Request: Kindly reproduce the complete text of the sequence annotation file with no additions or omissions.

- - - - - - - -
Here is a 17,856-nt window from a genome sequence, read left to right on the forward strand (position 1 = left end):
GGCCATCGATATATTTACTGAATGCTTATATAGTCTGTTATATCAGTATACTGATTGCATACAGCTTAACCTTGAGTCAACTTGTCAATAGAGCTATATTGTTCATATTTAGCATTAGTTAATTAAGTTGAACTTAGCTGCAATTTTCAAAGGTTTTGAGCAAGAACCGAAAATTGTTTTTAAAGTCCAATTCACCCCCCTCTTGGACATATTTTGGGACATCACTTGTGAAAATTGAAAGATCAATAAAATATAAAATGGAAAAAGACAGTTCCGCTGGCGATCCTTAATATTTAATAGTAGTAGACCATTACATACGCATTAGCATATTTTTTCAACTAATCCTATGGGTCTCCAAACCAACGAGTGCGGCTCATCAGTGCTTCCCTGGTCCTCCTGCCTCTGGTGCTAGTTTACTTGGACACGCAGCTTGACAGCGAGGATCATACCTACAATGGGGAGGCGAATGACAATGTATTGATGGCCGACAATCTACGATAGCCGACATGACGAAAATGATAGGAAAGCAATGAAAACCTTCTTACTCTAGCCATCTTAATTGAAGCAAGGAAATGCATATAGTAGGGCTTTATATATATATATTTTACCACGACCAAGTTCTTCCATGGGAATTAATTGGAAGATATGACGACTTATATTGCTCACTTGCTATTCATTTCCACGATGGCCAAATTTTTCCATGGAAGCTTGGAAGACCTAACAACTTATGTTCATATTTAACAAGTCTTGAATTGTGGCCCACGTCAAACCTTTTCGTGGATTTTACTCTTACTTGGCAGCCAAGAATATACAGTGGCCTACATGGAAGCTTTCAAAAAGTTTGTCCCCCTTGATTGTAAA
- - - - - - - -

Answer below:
Here is a 17,856-nt window from a genome sequence, read left to right on the forward strand (position 1 = left end):
GGCCATCGATATATTTACTGAATGCTTATATAGTCTGTTATATCAGTATACTGATTGCATACAGCTTAACCTTGAGTCAACTTGTCAATAGAGCTATATTGTTCATATTTAGCATTAGTTAATTAAGTTGAACTTAGCTGCAATTTTCAAAGGTTTTGAGCAAGAACCGAAAATTGTTTTTAAAGTCCAATTCACCCCCCTCTTGGACATATTTTGGGACATCACTTGTGAAAATTGAAAGATCAATAAAATATAAAATGGAAAAAGACAGTTCCGCTGGCGATCCTTAATATTTAATAGTAGTAGACCATTACATACGCATTAGCATATTTTTTCAACTAATCCTATGGGTCTCCAAACCAACGAGTGCGGCTCATCAGTGCTTCCCTGGTCCTCCTGCCTCTGGTGCTAGTTTACTTGGACACGCAGCTTGACAGCGAGGATCATACCTACAATGGGGAGGCGAATGACAATGTATTGATGGCCGACAATCTACGATAGCCGACATGACGAAAATGATAGGAAAGCAATGAAAACCTTCTTACTCTAGCCATCTTAATTGAAGCAAGGAAATGCATATAGTAGGGCTTTATATATATATATTTTACCACGACCAAGTTCTTCCATGGGAATTAATTGGAAGATATGACGACTTATATTGCTCACTTGCTATTCATTTCCACGATGGCCAAATTTTTCCATGGAAGCTTGGAAGACCTAACAACTTATGTTCATATTTAACAAGTCTTGAATTGTGGCCCACGTCAAACCTTTTCGTGGATTTTACTCTTACTTGGCAGCCAAGAATATACAGTGGCCTACATGGAAGCTTTCAAAAAGTTTGTCCCCCTTGATTGTAAA